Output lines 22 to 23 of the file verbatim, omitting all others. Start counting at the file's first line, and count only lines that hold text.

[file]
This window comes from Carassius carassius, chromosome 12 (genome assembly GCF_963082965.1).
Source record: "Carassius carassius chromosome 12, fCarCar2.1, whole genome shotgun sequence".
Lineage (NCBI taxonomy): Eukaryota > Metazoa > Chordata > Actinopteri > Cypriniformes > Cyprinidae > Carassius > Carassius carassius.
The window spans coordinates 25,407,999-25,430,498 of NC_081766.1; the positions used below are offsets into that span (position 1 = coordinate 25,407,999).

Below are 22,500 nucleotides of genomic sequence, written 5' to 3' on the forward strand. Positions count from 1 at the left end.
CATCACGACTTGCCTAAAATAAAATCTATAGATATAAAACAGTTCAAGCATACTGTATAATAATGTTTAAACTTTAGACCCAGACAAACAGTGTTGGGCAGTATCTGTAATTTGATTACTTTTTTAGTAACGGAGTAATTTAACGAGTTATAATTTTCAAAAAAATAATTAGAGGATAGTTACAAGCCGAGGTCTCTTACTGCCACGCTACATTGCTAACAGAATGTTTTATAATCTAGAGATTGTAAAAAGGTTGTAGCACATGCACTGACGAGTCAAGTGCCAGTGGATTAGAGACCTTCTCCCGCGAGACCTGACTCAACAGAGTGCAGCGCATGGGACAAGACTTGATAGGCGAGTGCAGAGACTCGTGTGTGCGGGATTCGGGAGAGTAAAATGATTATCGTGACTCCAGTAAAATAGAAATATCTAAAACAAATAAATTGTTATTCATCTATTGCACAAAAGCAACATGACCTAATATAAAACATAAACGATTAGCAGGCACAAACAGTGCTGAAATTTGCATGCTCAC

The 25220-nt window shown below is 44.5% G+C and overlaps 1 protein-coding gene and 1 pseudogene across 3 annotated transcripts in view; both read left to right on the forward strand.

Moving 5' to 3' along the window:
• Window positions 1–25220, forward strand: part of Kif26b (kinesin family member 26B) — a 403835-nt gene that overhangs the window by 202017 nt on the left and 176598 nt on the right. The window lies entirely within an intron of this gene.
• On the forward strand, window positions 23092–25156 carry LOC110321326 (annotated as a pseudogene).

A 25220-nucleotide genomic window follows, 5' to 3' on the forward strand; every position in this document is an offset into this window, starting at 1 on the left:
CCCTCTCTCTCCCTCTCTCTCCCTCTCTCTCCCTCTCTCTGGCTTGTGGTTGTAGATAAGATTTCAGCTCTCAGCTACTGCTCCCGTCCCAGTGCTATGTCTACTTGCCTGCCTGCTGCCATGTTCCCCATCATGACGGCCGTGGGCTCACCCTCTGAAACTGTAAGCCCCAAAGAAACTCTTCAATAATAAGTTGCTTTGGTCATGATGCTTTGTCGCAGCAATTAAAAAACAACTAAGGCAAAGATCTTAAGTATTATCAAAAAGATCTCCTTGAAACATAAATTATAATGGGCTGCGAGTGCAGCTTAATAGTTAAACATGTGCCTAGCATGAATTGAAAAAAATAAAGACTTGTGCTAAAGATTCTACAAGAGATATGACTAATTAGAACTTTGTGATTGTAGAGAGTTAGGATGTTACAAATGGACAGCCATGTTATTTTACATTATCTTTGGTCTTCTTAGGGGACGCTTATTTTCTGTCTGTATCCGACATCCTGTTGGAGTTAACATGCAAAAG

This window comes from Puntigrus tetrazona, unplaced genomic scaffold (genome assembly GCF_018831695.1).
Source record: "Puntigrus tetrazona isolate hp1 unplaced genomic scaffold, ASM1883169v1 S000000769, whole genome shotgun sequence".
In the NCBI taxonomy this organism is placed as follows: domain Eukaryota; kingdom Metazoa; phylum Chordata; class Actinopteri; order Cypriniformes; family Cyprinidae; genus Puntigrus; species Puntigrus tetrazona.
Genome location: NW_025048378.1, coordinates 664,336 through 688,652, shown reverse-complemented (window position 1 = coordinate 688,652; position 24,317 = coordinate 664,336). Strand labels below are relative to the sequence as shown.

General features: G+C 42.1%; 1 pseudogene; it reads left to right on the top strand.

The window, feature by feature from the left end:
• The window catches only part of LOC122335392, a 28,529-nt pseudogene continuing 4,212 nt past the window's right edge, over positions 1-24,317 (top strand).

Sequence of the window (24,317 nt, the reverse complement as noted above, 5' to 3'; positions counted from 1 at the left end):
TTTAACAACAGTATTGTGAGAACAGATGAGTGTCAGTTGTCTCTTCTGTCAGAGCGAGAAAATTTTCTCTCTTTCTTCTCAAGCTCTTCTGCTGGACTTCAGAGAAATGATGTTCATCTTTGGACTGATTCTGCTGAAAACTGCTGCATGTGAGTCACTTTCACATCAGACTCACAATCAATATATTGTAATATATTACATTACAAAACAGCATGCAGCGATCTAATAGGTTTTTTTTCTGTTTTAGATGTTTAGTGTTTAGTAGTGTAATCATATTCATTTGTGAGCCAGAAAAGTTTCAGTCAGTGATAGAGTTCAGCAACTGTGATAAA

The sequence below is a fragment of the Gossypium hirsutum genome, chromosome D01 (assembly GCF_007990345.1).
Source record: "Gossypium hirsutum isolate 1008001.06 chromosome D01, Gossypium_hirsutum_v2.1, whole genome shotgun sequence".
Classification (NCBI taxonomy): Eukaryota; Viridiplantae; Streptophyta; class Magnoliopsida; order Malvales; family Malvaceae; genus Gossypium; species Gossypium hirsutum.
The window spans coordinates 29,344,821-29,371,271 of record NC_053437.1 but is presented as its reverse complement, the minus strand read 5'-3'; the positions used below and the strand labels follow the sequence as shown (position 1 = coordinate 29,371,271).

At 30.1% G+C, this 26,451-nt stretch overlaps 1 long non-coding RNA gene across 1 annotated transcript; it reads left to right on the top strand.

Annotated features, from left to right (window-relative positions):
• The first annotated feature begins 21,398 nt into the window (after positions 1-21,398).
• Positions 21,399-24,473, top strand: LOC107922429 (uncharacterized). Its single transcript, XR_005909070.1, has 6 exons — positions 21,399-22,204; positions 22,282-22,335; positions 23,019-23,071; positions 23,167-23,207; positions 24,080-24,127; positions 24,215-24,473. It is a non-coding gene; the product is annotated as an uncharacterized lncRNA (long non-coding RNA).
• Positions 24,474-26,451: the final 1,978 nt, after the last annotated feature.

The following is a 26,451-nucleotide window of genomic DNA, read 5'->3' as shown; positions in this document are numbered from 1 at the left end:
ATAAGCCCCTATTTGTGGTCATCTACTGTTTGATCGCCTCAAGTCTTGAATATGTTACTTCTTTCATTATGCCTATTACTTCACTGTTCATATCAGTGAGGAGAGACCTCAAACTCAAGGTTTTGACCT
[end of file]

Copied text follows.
The sequence below is a fragment of the Gossypium hirsutum genome, chromosome D01 (assembly GCF_007990345.1).
Source record: "Gossypium hirsutum isolate 1008001.06 chromosome D01, Gossypium_hirsutum_v2.1, whole genome shotgun sequence".